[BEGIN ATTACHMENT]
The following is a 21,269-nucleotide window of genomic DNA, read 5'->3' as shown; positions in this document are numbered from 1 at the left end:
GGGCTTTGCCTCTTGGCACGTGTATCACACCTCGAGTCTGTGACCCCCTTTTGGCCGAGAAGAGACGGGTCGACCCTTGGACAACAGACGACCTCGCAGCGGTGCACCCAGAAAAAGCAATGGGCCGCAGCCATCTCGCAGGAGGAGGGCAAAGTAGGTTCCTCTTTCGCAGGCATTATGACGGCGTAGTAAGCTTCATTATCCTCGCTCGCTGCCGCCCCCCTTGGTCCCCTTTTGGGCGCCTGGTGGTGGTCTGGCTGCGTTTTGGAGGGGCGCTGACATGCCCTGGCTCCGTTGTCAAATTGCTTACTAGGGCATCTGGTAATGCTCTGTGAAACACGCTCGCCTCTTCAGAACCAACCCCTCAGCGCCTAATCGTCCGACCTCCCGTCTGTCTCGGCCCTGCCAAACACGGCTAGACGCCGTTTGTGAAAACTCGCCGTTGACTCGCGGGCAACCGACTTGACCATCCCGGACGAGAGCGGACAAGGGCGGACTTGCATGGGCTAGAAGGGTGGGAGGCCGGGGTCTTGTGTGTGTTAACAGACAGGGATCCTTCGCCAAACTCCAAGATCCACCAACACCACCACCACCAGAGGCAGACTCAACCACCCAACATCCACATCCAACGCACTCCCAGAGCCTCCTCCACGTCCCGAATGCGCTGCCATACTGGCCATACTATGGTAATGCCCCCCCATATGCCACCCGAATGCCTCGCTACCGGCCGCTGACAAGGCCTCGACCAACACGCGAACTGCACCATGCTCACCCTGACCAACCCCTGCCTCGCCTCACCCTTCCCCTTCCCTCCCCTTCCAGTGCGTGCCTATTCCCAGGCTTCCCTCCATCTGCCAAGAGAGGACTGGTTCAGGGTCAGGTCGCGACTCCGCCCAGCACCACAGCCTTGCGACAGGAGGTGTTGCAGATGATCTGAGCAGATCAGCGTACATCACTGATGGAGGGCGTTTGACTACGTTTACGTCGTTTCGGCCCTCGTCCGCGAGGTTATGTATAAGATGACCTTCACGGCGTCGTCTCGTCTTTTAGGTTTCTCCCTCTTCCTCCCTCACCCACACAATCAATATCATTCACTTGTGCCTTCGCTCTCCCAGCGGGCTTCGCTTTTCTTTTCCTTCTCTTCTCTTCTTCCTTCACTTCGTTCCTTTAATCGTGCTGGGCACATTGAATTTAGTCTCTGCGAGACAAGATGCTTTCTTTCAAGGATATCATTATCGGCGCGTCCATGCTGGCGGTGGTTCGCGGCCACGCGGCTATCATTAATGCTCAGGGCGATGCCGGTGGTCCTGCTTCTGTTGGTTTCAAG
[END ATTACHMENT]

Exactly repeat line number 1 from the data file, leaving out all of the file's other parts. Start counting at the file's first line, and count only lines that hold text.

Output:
The following is a 21,269-nucleotide window of genomic DNA, read 5'->3' as shown; positions in this document are numbered from 1 at the left end: